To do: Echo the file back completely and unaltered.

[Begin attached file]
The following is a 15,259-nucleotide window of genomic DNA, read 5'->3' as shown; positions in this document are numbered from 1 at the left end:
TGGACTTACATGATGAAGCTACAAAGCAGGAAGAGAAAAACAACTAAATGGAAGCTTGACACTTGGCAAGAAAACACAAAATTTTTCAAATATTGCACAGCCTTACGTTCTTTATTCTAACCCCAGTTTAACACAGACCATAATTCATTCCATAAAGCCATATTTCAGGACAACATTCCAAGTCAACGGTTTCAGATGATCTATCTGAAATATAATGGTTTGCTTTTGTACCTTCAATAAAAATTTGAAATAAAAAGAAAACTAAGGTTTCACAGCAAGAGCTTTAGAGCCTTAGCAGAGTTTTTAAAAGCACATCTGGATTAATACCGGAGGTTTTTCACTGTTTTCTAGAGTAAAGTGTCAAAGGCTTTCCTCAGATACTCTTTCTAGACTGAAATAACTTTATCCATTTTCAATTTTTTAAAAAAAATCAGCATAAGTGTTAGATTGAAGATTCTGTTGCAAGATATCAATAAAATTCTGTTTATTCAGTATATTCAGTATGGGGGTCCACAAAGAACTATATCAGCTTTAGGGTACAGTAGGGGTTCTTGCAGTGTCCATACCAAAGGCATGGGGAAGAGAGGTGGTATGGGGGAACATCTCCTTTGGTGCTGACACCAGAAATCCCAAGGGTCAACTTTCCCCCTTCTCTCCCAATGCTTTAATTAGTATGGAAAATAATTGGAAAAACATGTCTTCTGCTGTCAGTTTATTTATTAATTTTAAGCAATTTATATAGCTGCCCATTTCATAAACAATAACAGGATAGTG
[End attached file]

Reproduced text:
The following is a 15,259-nucleotide window of genomic DNA, read 5'->3' as shown; positions in this document are numbered from 1 at the left end:
TGGACTTACATGATGAAGCTACAAAGCAGGAAGAGAAAAACAACTAAATGGAAGCTTGACACTTGGCAAGAAAACACAAAATTTTTCAAATATTGCACAGCCTTACGTTCTTTATTCTAACCCCAGTTTAACACAGACCATAATTCATTCCATAAAGCCATATTTCAGGACAACATTCCAAGTCAACGGTTTCAGATGATCTATCTGAAATATAATGGTTTGCTTTTGTACCTTCAATAAAAATTTGAAATAAAAAGAAAACTAAGGTTTCACAGCAAGAGCTTTAGAGCCTTAGCAGAGTTTTTAAAAGCACATCTGGATTAATACCGGAGGTTTTTCACTGTTTTCTAGAGTAAAGTGTCAAAGGCTTTCCTCAGATACTCTTTCTAGACTGAAATAACTTTATCCATTTTCAATTTTTTAAAAAAAATCAGCATAAGTGTTAGATTGAAGATTCTGTTGCAAGATATCAATAAAATTCTGTTTATTCAGTATATTCAGTATGGGGGTCCACAAAGAACTATATCAGCTTTAGGGTACAGTAGGGGTTCTTGCAGTGTCCATACCAAAGGCATGGGGAAGAGAGGTGGTATGGGGGAACATCTCCTTTGGTGCTGACACCAGAAATCCCAAGGGTCAACTTTCCCCCTTCTCTCCCAATGCTTTAATTAGTATGGAAAATAATTGGAAAAACATGTCTTCTGCTGTCAGTTTATTTATTAATTTTAAGCAATTTATATAGCTGCCCATTTCATAAACAATAACAGGATAGTG